Inferring complex behavioral mechanisms in difficult places
Jan. 27, 2017 from 3:30 to 4:20 p.m. — Johnson Hall, room 102
Professor, Department of Sociology, UC Irvine
Patterns of interaction among individuals, organizations, or other entities are often the result of a complex interplay of endogenous behavioral mechanisms and contextual factors. Worse still, many interactions of scientific or practical interest occur in settings that are difficult to study, prone to unobserved heterogeneity, or fraught with hidden roles. Given observational data on such interactions, how can we identify the specific mechanisms responsible for the dynamics? Likewise, how can we translate candidate mechanisms from behavioral theories into estimable (and ultimately testable) models for social interaction, particularly when many different mechanisms may be at work? In this talk, I will describe one approach to addressing these questions, and discuss how this approach has been used to model social interaction in settings ranging from emergency communication and classroom interaction to email and gang violence. I will also point to some ongoing challenges in this area, and opportunities for further applications and development.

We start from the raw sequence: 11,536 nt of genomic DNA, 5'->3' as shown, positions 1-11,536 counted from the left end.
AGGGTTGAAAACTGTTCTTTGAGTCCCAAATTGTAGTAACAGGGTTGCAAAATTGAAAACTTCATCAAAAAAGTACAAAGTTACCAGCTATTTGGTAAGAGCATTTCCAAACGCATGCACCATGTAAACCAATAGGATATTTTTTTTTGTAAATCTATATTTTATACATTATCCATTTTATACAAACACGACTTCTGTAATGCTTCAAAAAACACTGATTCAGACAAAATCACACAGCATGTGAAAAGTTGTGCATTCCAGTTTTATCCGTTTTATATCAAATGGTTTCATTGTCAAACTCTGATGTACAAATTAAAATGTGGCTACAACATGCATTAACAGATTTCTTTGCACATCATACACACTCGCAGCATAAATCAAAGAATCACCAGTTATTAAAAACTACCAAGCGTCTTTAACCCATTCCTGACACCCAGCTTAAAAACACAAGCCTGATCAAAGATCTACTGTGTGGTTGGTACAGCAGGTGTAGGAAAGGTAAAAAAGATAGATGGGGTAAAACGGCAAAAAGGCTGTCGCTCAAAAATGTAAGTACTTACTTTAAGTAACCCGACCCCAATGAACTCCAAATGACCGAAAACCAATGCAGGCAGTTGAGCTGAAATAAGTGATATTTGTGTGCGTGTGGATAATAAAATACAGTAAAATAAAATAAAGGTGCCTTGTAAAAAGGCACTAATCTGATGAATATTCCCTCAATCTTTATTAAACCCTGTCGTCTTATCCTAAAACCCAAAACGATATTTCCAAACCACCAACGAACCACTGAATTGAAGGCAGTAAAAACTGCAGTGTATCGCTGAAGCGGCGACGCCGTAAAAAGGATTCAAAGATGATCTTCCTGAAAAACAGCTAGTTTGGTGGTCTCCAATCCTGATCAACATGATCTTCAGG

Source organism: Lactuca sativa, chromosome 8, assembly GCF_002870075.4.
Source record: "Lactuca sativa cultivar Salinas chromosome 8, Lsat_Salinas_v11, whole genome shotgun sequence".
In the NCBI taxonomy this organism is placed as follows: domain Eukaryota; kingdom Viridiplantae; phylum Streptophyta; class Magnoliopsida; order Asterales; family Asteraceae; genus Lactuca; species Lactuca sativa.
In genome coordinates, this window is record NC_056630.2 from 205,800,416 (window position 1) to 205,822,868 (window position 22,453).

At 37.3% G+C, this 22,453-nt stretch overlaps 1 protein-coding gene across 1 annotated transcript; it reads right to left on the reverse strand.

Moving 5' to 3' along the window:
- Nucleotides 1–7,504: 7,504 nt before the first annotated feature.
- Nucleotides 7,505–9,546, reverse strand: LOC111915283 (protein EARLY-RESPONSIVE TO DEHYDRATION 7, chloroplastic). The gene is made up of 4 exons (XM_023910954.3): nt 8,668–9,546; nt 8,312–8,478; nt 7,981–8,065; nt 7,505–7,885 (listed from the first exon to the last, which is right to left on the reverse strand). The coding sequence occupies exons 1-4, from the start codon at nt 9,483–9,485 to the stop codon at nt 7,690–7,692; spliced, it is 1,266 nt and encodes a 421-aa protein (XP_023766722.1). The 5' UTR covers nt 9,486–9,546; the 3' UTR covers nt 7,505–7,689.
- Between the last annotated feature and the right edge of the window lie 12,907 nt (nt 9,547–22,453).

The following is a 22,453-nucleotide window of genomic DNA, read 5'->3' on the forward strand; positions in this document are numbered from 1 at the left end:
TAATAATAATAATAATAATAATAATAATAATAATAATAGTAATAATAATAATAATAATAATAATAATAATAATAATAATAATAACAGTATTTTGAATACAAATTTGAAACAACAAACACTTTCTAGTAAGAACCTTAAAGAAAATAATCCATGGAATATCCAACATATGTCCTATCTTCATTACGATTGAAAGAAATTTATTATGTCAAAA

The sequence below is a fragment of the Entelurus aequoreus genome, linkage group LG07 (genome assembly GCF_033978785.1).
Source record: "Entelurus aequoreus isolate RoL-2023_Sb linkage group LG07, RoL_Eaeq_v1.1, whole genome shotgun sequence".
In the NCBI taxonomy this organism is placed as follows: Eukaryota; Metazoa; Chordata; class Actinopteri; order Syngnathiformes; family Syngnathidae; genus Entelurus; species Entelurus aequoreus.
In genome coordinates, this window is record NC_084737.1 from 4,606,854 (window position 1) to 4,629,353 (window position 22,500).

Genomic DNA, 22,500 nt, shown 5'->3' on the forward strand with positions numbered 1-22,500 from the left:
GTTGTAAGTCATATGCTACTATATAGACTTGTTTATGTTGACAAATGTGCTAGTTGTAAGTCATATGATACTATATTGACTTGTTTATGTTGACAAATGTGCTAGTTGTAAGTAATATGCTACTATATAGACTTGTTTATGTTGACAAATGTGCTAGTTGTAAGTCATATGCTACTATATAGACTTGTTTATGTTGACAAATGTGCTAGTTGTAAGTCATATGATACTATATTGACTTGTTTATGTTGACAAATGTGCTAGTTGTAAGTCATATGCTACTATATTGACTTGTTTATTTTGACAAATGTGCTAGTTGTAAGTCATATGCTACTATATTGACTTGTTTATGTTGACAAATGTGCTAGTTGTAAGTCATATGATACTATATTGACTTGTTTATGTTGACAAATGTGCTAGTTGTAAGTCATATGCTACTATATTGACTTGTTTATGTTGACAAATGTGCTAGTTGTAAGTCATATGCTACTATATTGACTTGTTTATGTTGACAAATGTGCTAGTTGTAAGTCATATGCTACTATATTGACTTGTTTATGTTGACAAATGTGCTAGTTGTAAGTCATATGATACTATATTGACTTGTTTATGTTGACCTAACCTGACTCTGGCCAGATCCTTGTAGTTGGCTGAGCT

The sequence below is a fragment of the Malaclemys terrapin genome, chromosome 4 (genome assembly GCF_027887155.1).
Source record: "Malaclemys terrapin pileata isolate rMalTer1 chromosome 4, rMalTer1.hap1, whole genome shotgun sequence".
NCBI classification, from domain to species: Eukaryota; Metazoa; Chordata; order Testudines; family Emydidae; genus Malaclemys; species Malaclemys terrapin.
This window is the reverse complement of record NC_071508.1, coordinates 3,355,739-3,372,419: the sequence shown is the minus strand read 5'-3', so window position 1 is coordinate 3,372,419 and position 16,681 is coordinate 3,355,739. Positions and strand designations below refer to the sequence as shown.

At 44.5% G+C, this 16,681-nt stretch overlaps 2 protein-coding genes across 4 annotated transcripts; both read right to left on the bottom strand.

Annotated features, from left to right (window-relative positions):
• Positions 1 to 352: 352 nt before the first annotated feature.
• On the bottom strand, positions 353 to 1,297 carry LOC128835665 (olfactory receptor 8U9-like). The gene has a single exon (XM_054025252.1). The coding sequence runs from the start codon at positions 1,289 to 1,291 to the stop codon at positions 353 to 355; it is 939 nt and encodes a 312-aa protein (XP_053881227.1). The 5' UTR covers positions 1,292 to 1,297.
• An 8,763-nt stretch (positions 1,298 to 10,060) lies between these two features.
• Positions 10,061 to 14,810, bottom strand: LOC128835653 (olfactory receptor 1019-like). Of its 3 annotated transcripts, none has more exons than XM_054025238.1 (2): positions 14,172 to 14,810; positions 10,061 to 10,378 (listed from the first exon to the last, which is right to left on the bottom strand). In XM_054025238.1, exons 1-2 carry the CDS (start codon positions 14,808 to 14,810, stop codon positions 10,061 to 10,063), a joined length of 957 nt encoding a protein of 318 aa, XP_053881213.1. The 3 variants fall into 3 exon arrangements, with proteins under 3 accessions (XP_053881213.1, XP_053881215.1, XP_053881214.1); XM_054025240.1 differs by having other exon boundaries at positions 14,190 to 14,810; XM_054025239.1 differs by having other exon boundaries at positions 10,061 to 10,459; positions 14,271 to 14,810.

Carter T. Butts is currently a Professor in the Departments of Sociology, Statistics, and EECS and the Institute for Mathematical Behavioral Sciences at the University of California, Irvine. Professor Butts is the founding director of the UCI Center for Networks and Relational Analysis, housed within the California Institute for Telecommunications and Information Technology (Calit2), and PI of the Networks, Computation, and Social Dynamics Lab. Butts obtained his Ph.D. from the Department of Social and Decision Sciences at Carnegie Mellon University, and his B.S. from Duke University. He currently serves as an area editor for the journal Computational and Mathematical Organization Theory, and serves on the editorial boards of the Journal of Mathematical Sociology and Science. He also serves on the board of directors of the International Network for Social Network Analysis (INSNA) and is a council member of the American Sociological Association’s Section on Mathematical Sociology. Professor Butts is a recipient of the Linton C. Freeman award from INSNA, and the Leo Goodman early career award from the ASA’s section on Methodology; he has received paper awards from the ASA’s sections on Rationality and Society, Mathematical Sociology, and Aging and the Life Course. Professor Butts’s research involves the development and application of mathematical, computational, and statistical techniques to theoretical and methodological problems within the areas of social and biological network analysis, mathematical sociology, quantitative methodology, and human judgment and decision making. Currently, his work focuses on: the structure of spatially embedded large-scale interpersonal networks; theory and applications of discrete exponential family models for cross-sectional and dynamic relational data; Bayesian methods for network inference, model integration, and properties of biological systems; relational event models; network sampling; and methods for the analysis of time-resolved activity data. He is also interested in social phenomena related to emergency situations, and is involved in research which seeks to combine social science and information technology to improve group and organizational responses to disasters and other adverse events.